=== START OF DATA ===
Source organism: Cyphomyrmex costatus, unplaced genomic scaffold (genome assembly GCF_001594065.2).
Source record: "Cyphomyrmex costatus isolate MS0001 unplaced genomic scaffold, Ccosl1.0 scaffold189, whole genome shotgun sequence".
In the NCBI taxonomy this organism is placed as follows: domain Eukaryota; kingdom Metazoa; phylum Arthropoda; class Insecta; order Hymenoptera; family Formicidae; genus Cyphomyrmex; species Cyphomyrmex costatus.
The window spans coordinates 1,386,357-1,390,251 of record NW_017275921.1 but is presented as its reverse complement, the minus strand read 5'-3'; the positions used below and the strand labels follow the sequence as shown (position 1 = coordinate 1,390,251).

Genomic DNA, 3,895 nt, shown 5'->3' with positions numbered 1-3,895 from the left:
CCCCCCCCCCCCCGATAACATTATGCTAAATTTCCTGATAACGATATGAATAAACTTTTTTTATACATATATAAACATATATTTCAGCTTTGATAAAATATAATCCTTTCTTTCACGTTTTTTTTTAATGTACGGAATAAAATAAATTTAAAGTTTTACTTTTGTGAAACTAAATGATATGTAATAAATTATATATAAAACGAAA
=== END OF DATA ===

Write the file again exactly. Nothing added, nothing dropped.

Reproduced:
Source organism: Cyphomyrmex costatus, unplaced genomic scaffold (genome assembly GCF_001594065.2).
Source record: "Cyphomyrmex costatus isolate MS0001 unplaced genomic scaffold, Ccosl1.0 scaffold189, whole genome shotgun sequence".
In the NCBI taxonomy this organism is placed as follows: domain Eukaryota; kingdom Metazoa; phylum Arthropoda; class Insecta; order Hymenoptera; family Formicidae; genus Cyphomyrmex; species Cyphomyrmex costatus.
The window spans coordinates 1,386,357-1,390,251 of record NW_017275921.1 but is presented as its reverse complement, the minus strand read 5'-3'; the positions used below and the strand labels follow the sequence as shown (position 1 = coordinate 1,390,251).

Genomic DNA, 3,895 nt, shown 5'->3' with positions numbered 1-3,895 from the left:
CCCCCCCCCCCCCGATAACATTATGCTAAATTTCCTGATAACGATATGAATAAACTTTTTTTATACATATATAAACATATATTTCAGCTTTGATAAAATATAATCCTTTCTTTCACGTTTTTTTTTAATGTACGGAATAAAATAAATTTAAAGTTTTACTTTTGTGAAACTAAATGATATGTAATAAATTATATATAAAACGAAA